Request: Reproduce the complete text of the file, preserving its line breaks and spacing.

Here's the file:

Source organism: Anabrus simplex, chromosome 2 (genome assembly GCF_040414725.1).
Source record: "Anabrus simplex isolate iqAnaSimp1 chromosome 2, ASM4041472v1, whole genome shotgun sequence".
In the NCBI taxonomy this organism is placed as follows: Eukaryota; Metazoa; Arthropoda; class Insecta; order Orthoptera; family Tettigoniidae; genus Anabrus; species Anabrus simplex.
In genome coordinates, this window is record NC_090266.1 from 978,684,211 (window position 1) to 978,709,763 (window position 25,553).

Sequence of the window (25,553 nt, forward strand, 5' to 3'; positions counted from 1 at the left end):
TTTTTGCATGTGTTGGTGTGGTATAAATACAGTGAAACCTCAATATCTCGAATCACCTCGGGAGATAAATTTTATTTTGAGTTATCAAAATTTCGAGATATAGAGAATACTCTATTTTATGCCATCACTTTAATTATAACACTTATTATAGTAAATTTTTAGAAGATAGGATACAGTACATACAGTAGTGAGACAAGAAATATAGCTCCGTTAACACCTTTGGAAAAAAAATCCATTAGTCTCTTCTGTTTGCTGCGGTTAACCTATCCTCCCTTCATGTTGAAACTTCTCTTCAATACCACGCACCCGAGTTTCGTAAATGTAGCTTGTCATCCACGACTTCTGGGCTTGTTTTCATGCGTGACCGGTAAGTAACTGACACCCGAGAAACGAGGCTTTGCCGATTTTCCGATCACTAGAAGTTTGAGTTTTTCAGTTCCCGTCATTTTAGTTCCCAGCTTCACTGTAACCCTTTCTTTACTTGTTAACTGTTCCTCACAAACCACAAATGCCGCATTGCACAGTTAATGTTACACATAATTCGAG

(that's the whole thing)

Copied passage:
Source organism: Anabrus simplex, chromosome 2 (genome assembly GCF_040414725.1).
Source record: "Anabrus simplex isolate iqAnaSimp1 chromosome 2, ASM4041472v1, whole genome shotgun sequence".
In the NCBI taxonomy this organism is placed as follows: Eukaryota; Metazoa; Arthropoda; class Insecta; order Orthoptera; family Tettigoniidae; genus Anabrus; species Anabrus simplex.
In genome coordinates, this window is record NC_090266.1 from 978,684,211 (window position 1) to 978,709,763 (window position 25,553).

Sequence of the window (25,553 nt, forward strand, 5' to 3'; positions counted from 1 at the left end):
TTTTTGCATGTGTTGGTGTGGTATAAATACAGTGAAACCTCAATATCTCGAATCACCTCGGGAGATAAATTTTATTTTGAGTTATCAAAATTTCGAGATATAGAGAATACTCTATTTTATGCCATCACTTTAATTATAACACTTATTATAGTAAATTTTTAGAAGATAGGATACAGTACATACAGTAGTGAGACAAGAAATATAGCTCCGTTAACACCTTTGGAAAAAAAATCCATTAGTCTCTTCTGTTTGCTGCGGTTAACCTATCCTCCCTTCATGTTGAAACTTCTCTTCAATACCACGCACCCGAGTTTCGTAAATGTAGCTTGTCATCCACGACTTCTGGGCTTGTTTTCATGCGTGACCGGTAAGTAACTGACACCCGAGAAACGAGGCTTTGCCGATTTTCCGATCACTAGAAGTTTGAGTTTTTCAGTTCCCGTCATTTTAGTTCCCAGCTTCACTGTAACCCTTTCTTTACTTGTTAACTGTTCCTCACAAACCACAAATGCCGCATTGCACAGTTAATGTTACACATAATTCGAG